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I care, but not that much

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Dick
Flavin

So there I was, in my usual Sunday afternoon position at this time of year, December 9, 2018 -- sprawled out on the couch with both feet up on the coffee table in front of me. I was watching the Patriots game, which had just ended. Well, in hadn't officially ended, but it was over. Wasn't it?

After all, there were only seven seconds left on the clock and the Miami Dolphins, trailing by five points, had the ball way back on their own 31 yard line. There was just enough time to launch one last, desperate, heave -- and it was too far from the end zone for a Hail Mary pass. So it was all over, right?

I had already turned my attention to the most important decision facing me that day -- whether to watch the 4:30 game or tackle the Sunday crossword puzzle. Then the Miami quarterback fired a pass only about 20 yards downfield and nowhere near the sideline. Game over. But wait, the receiver caught it and lateraled to another guy who lateraled to a third guy. This was exactly the play I had drawn up as a ten-year old playing touch football on the street in front of our house. The third guy managed to wriggle away from a tackle and suddenly he was racing down the sideline with the Patriots' Rob Gronkowski in hot pursuit -- well, maybe not "hot" pursuit; it was more like luke-warm pursuit. If Gronk on offense sometimes looks like he could walk on water, on this occasion he looked like he was trying to run under water. The guy with the ball waltzed into the end zone and promptly heaved the ball into the stands in the same fashion that the guy in the TV commercial throws his wallet into the river -- and, eventually, with the same amount of regret.

Astoundingly, the Patriots had lost. One can only imagine the amount of pretzels and throw pillows that were hurled in the direction of TV screens all across New England at that very moment; and that's to say nothing of the number of wives who raced into their kitchens to guard the knife drawers from distraught husbands.

As for me, stunned though I was, I held my usual position; sprawled on the couch, with my feet on the coffee table. Don't get me wrong, I was rooting for the Pats; I always do. My mind raced quickly through the "wouldas, couldas and shouldas" that brought them to that point. If only Belichick hadn't replaced Devin McCourty with Gronkowski at safety on that last play; if only Tom Brady hadn't suffered a brain cramp at the end of the first half and taken a sack, allowing time to run out, when they could have scored an easy field goal from the two yard line; if only Steven Gostkowski hadn't missed an extra point and a chip shot field goal earlier in the game. Gee, just think how much better off the New England Patriots would be if they didn't have Bill Belichick, Tom Brady, and Steven Gostkowski constanty dragging them down.

Oh, I felt bad about the freak loss, but I wasn't suicidal. The fact is that I have never had the emotional connection to the Pats that I do with the Red Sox. I'm not sure why that's so, but it is. The night the ball went through Bill Buckner's legs I threw my glasses at the TV set, damaging their frame in such a way that they never fit comfortably again. The worst time for me was 2003, when, in the eleventh inning of the seventh game of the ALCS, Aaron Boone of the dreaded Yankees hit a home run that snatched defeat from the jaws of victory. "There's a long drive to left field! It's going, going," -- click. The TV was off before the ball ever landed. It did not get turned on again to a sports or news program for another week. I didn't -- couldn't -- read a newspaper. I spent the next week reading nothing but escapist novels. I didn't even call anyone to commiserate. I thought, "I'm in my sixties and it's never going to happen; they'll never win a championship in my lifetime." I was, in a word, a mess.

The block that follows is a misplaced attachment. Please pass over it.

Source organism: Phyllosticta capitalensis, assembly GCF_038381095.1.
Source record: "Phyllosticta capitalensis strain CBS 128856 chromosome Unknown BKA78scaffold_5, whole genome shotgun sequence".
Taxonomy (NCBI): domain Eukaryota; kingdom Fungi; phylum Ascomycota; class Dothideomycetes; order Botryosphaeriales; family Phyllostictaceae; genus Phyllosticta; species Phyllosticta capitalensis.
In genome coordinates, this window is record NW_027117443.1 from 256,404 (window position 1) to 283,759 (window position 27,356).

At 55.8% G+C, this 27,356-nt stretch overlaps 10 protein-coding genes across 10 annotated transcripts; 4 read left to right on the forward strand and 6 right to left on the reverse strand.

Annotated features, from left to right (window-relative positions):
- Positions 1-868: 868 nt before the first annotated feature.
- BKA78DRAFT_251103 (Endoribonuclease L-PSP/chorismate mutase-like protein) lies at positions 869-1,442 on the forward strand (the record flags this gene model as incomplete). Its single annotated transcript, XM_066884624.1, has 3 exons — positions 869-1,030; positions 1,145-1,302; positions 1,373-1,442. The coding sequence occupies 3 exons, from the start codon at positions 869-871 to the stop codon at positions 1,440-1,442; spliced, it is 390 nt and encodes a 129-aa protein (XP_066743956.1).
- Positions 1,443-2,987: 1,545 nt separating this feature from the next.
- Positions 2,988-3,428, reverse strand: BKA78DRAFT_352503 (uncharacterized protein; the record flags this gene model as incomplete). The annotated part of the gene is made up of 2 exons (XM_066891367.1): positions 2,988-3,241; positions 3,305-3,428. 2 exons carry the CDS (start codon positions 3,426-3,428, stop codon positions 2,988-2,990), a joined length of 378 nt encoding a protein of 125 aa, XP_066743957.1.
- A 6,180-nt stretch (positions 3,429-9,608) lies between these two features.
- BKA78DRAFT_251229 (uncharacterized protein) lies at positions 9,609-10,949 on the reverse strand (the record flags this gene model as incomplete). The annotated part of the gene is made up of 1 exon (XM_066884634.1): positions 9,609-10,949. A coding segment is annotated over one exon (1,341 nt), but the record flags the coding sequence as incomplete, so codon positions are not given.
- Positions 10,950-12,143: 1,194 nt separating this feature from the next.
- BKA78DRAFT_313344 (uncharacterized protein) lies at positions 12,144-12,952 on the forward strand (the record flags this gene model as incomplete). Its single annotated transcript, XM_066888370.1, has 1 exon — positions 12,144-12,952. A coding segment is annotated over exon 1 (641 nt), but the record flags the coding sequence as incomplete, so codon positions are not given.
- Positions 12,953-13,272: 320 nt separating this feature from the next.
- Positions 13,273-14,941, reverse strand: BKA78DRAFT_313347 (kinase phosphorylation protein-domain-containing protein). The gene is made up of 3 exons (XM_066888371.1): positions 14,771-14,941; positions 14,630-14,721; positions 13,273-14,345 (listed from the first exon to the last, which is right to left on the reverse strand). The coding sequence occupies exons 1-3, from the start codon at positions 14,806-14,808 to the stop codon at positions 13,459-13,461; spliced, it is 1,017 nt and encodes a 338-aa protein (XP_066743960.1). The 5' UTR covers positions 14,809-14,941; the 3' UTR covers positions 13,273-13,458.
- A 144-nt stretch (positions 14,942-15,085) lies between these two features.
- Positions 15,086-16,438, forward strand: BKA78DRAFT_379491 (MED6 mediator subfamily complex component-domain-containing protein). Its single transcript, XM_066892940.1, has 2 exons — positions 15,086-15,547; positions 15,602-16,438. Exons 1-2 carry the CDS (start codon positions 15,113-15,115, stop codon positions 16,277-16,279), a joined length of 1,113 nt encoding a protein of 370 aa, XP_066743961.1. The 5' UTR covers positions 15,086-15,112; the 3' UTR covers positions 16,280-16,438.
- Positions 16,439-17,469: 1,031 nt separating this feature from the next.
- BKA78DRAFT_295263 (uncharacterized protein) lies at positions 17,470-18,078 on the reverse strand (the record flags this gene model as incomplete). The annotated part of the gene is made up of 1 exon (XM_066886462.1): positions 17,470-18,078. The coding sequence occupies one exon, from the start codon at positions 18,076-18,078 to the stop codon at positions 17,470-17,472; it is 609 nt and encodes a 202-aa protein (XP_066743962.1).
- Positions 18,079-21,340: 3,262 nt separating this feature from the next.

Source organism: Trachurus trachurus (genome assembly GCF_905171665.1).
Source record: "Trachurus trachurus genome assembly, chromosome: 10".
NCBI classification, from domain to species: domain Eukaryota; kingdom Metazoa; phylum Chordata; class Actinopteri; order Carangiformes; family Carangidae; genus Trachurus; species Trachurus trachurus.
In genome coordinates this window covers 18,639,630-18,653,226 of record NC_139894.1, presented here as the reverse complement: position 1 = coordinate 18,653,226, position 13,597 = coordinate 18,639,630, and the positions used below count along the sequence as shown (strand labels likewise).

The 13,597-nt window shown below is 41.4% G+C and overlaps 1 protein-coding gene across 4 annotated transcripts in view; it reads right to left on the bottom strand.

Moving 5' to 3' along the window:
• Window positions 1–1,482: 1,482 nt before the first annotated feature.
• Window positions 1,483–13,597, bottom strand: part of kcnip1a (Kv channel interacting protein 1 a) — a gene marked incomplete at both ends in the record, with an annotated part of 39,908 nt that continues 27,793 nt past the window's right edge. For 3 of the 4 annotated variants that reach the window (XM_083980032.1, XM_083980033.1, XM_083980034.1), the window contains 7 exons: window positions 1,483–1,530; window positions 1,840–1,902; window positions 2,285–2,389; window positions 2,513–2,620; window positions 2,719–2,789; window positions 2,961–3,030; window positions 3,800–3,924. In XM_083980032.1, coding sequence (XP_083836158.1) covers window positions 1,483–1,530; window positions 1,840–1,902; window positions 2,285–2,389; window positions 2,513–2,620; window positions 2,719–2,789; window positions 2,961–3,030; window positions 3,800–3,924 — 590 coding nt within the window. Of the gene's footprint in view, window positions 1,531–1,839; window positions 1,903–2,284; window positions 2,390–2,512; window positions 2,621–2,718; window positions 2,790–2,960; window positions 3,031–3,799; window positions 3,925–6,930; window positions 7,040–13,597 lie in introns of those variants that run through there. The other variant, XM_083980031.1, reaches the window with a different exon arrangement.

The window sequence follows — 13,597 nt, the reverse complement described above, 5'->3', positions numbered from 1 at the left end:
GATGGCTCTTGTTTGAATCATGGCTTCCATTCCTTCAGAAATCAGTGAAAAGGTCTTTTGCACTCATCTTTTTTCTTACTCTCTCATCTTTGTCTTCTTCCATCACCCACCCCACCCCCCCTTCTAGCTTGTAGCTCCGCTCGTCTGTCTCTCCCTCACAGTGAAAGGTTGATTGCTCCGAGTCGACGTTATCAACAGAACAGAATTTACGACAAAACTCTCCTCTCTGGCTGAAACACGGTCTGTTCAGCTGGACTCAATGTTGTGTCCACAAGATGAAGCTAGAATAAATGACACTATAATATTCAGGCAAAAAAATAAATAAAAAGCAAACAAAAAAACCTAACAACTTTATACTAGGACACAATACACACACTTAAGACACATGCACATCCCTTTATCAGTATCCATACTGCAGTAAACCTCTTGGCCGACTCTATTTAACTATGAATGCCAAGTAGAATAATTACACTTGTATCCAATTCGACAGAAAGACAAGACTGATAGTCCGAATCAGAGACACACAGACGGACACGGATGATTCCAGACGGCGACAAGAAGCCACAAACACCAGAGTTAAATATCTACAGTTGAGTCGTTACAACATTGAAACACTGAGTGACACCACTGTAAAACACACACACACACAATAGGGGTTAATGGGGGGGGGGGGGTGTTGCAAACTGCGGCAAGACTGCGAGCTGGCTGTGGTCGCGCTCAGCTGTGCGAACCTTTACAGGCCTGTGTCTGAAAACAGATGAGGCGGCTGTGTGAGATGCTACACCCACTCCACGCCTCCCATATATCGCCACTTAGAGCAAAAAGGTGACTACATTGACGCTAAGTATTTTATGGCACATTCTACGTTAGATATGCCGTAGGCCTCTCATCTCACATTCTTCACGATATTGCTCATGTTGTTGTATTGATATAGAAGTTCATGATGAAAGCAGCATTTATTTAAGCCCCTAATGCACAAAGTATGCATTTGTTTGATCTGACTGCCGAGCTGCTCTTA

Then, the very next year, the Sox won it all in the most unlikely way possible. Now I ask myself if they'll ever lose another World Series in my lifetime.

But back to the Patriots and my lack of emotional connection with them. Maybe it's because in my growing-up years the Patriots didn't exist. I was already out of college before they played their first game. There are no childhood football heroes, pigskin versions of Dominic DiMaggio or Ted Williams, in my DNA. Maybe it's that for so long the Pats seemed like a minor league operation, and not a very good one at that. Or maybe it's the sense of corporate detachment that seems to emanate fom Foxborough nowadays. For most of the country, rooting for the Patriots is like rooting for Facebook. Then again, maybe it's because I'm just one of those one of guys who still likes baseball more than football.

That being said, when they play next weekend, I'll be back on the couch, watching. Tom Brady is the Ted Williams of this generation. He's an historic sports figure, and it's a privilege just to watch him in action. Fifty years from now people will be talking about how they saw him play, the same way that people today talk about having seen Bobby Orr. Come to think of it, at the rate he's going, fifty years from now Brady might still be playing. There'll be headlines asking, "Has Ninety-One Year Old Tom Brady Lost a Step?"

And 50 years from now I might still be sprawled on the couch with my feet on the coffee table. I'll be long dead, but I might still be there.

Dick Flavin is a New York Times bestselling author; the Boston Red Sox “Poet Laureate” and The Pilot’s recently minted Sports’ columnist.

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